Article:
Union High School’s Rebecka Peterson, the Oklahoma Teacher of the Year 2022, has been named as one of five finalists for the National Teacher of the Year 2023, marking the first time in four years that a teacher from Oklahoma has made it to the short list.
“When I got the call, I really think that my heart stopped for a second,” Peterson said. “It was just so surreal.”
Oklahoma state officials expressed their pride in Peterson and praised her exceptional work in the classroom. “Rebecka Peterson exemplifies the heart and soul of a teacher. Her passion for educating and inspiring students is contagious and so deserving of this recognition,” said Oklahoma Governor Kevin Stitt. “Her impact goes beyond the classroom, and we are grateful for her service to Oklahoma students.”
State Superintendent of Public Instruction Joy Hofmeister echoed the governor’s sentiments, saying, “Rebecka Peterson’s work to instill a love of learning in every student is a testament to the transformative power of education. Her dedication to her craft is making a real difference in the lives of our students, and we are proud to have her represent Oklahoma on the national stage.”
Peterson, who teaches 10th-12th grade math, has an 87% pass rate from her Advanced Placement calculus class, far outstripping the state average of 47% in the subject. Like all winners of Oklahoma’s highest teaching honor, she is taking a year-long hiatus from the classroom to serve as an ambassador for the teaching profession. If Peterson were to win the National Teacher of the Year award, she would spend another year as an ambassador for teachers throughout the U.S.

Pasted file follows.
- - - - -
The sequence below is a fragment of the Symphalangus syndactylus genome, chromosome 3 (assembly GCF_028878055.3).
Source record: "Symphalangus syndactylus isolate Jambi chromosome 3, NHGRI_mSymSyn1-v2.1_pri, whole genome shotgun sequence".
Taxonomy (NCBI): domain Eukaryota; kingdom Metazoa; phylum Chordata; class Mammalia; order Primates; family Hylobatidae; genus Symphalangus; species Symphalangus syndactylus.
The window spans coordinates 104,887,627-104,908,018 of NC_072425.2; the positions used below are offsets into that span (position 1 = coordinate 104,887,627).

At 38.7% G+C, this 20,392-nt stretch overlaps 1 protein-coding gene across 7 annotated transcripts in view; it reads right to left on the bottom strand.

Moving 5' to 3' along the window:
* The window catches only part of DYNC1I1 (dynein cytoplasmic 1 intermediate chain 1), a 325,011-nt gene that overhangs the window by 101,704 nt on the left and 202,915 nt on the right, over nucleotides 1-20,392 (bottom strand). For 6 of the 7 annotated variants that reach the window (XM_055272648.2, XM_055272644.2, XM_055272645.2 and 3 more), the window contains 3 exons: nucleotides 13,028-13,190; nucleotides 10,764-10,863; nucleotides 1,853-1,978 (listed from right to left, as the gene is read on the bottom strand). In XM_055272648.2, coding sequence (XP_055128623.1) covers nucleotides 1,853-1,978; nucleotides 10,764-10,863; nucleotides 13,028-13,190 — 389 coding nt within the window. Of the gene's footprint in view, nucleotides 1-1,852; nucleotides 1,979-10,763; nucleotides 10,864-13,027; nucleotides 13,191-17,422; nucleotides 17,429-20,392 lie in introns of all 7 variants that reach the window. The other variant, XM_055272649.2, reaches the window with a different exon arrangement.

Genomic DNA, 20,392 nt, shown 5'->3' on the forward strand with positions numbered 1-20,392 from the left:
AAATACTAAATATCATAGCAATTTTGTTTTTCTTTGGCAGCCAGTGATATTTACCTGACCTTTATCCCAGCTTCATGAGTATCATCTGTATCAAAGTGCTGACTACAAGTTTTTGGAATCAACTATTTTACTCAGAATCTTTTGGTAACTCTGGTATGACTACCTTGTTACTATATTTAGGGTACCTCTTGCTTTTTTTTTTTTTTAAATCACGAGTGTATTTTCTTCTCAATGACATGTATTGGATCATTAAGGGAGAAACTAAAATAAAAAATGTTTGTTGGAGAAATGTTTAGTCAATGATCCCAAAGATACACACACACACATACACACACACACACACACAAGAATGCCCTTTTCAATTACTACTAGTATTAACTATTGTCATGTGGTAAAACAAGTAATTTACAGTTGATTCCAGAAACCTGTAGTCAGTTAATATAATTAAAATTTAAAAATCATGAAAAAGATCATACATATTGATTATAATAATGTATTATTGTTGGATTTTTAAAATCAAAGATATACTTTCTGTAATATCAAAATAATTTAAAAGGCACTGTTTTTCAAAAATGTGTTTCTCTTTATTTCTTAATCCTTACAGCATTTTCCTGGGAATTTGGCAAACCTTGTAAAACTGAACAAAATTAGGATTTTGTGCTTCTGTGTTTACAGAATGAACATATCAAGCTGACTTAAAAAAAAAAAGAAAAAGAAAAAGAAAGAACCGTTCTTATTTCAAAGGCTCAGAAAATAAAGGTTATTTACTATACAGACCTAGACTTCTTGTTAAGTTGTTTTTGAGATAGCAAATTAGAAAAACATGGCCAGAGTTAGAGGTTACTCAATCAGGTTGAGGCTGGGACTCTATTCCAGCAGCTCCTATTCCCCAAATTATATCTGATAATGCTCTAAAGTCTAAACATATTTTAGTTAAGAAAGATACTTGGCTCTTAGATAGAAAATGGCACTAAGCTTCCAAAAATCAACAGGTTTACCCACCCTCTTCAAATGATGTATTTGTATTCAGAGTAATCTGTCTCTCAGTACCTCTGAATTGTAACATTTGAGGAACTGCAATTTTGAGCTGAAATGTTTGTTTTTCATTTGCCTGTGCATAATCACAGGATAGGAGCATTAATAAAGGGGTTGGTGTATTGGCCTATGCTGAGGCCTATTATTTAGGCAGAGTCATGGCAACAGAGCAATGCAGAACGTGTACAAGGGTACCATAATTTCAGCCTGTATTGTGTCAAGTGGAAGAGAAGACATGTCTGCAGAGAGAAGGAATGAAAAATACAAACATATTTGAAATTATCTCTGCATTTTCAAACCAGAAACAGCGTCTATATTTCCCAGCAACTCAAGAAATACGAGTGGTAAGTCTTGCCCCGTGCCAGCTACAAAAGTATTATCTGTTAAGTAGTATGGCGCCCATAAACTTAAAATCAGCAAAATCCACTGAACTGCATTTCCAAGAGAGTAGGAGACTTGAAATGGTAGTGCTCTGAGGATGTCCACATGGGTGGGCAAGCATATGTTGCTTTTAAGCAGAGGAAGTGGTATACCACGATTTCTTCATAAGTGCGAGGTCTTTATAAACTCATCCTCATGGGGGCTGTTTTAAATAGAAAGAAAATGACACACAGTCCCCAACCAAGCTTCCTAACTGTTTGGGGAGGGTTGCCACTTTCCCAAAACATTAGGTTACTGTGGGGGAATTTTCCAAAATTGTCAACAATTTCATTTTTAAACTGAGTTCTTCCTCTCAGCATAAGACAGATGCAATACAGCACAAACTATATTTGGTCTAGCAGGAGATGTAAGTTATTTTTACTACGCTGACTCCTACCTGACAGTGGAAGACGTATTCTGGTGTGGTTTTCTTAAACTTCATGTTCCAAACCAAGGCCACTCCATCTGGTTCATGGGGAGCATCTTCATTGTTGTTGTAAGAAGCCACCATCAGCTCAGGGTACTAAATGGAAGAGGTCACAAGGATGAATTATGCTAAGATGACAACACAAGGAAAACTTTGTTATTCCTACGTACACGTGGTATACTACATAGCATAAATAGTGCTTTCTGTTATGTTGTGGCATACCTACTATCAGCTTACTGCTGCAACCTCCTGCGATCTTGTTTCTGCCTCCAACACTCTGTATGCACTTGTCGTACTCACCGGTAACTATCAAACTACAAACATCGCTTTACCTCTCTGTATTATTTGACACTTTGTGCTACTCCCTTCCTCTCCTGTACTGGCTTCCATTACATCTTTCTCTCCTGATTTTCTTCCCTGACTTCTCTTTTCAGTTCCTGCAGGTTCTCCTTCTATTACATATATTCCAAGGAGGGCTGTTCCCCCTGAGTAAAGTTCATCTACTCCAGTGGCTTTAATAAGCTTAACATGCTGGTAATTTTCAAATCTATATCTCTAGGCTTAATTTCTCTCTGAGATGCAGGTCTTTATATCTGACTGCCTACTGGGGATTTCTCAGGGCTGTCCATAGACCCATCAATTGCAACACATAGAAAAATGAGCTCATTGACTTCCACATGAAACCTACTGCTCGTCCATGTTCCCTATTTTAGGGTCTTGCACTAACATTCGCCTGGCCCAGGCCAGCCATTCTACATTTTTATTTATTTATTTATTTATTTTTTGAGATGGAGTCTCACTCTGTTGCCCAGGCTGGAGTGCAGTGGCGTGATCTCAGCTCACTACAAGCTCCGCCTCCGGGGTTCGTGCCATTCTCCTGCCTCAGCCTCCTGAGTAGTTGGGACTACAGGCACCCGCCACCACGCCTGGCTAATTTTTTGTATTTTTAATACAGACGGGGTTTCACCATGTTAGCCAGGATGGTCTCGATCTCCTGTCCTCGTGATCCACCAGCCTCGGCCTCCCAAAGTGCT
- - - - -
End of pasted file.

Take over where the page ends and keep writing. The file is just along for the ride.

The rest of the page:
Peterson believes that establishing trust with students is essential to being able to push them mathematically. “Once they know my story and I know their stories, we build this trust, and they know, ‘Mrs. P’s got me. She’s in my corner. She would not push me if she didn’t think I could handle it,'” she said.
During her tenure as Oklahoma Teacher of the Year, Peterson traveled to all 77 counties and listened to teachers’ stories in every corner of the state as part of a series called “Teachers of Oklahoma.”
The National Teacher of the Year award is organized annually by the Council of Chief State School Officers to recognize teachers who have made significant contributions to the profession and the students they serve. The five finalists were chosen from a pool of 55 educators representing every U.S. state, extra-state territories, the District of Columbia, and the Department of Defense Education Activity.
“Money does come up, but unequivocally teachers say, ‘We need to be appreciated and respected,'” Peterson said. “It simultaneously mends and breaks my heart because that seems like the bare minimum we could do.”